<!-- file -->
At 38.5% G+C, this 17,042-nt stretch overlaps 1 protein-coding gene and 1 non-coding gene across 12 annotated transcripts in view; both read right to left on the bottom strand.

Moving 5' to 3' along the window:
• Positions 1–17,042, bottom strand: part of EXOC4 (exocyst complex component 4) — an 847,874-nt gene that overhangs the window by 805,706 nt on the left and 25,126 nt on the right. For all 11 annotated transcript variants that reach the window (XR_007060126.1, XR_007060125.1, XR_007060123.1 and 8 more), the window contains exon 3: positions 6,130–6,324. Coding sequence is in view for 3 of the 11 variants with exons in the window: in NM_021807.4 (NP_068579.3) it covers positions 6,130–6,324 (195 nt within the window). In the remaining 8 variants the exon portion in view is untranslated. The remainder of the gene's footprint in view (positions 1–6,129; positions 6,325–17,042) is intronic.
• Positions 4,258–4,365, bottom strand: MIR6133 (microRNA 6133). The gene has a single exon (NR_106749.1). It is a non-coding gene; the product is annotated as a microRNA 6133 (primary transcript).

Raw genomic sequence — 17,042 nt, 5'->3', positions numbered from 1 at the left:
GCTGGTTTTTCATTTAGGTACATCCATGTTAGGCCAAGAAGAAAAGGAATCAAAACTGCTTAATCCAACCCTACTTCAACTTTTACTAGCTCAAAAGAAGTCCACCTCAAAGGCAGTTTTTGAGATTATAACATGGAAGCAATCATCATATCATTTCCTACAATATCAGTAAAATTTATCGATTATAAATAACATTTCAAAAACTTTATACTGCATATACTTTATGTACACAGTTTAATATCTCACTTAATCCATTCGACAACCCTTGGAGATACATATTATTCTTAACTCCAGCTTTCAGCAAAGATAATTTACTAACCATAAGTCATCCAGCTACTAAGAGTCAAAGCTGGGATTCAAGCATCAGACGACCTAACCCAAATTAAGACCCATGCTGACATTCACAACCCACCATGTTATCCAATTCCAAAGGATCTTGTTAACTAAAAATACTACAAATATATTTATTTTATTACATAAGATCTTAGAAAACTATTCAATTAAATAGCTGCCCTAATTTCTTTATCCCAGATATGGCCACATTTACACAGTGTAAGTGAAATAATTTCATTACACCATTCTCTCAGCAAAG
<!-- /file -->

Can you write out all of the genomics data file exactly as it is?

At 38.5% G+C, this 17,042-nt stretch overlaps 1 protein-coding gene and 1 non-coding gene across 12 annotated transcripts in view; both read right to left on the bottom strand.

Moving 5' to 3' along the window:
• Positions 1–17,042, bottom strand: part of EXOC4 (exocyst complex component 4) — an 847,874-nt gene that overhangs the window by 805,706 nt on the left and 25,126 nt on the right. For all 11 annotated transcript variants that reach the window (XR_007060126.1, XR_007060125.1, XR_007060123.1 and 8 more), the window contains exon 3: positions 6,130–6,324. Coding sequence is in view for 3 of the 11 variants with exons in the window: in NM_021807.4 (NP_068579.3) it covers positions 6,130–6,324 (195 nt within the window). In the remaining 8 variants the exon portion in view is untranslated. The remainder of the gene's footprint in view (positions 1–6,129; positions 6,325–17,042) is intronic.
• Positions 4,258–4,365, bottom strand: MIR6133 (microRNA 6133). The gene has a single exon (NR_106749.1). It is a non-coding gene; the product is annotated as a microRNA 6133 (primary transcript).

Raw genomic sequence — 17,042 nt, 5'->3', positions numbered from 1 at the left:
GCTGGTTTTTCATTTAGGTACATCCATGTTAGGCCAAGAAGAAAAGGAATCAAAACTGCTTAATCCAACCCTACTTCAACTTTTACTAGCTCAAAAGAAGTCCACCTCAAAGGCAGTTTTTGAGATTATAACATGGAAGCAATCATCATATCATTTCCTACAATATCAGTAAAATTTATCGATTATAAATAACATTTCAAAAACTTTATACTGCATATACTTTATGTACACAGTTTAATATCTCACTTAATCCATTCGACAACCCTTGGAGATACATATTATTCTTAACTCCAGCTTTCAGCAAAGATAATTTACTAACCATAAGTCATCCAGCTACTAAGAGTCAAAGCTGGGATTCAAGCATCAGACGACCTAACCCAAATTAAGACCCATGCTGACATTCACAACCCACCATGTTATCCAATTCCAAAGGATCTTGTTAACTAAAAATACTACAAATATATTTATTTTATTACATAAGATCTTAGAAAACTATTCAATTAAATAGCTGCCCTAATTTCTTTATCCCAGATATGGCCACATTTACACAGTGTAAGTGAAATAATTTCATTACACCATTCTCTCAGCAAAG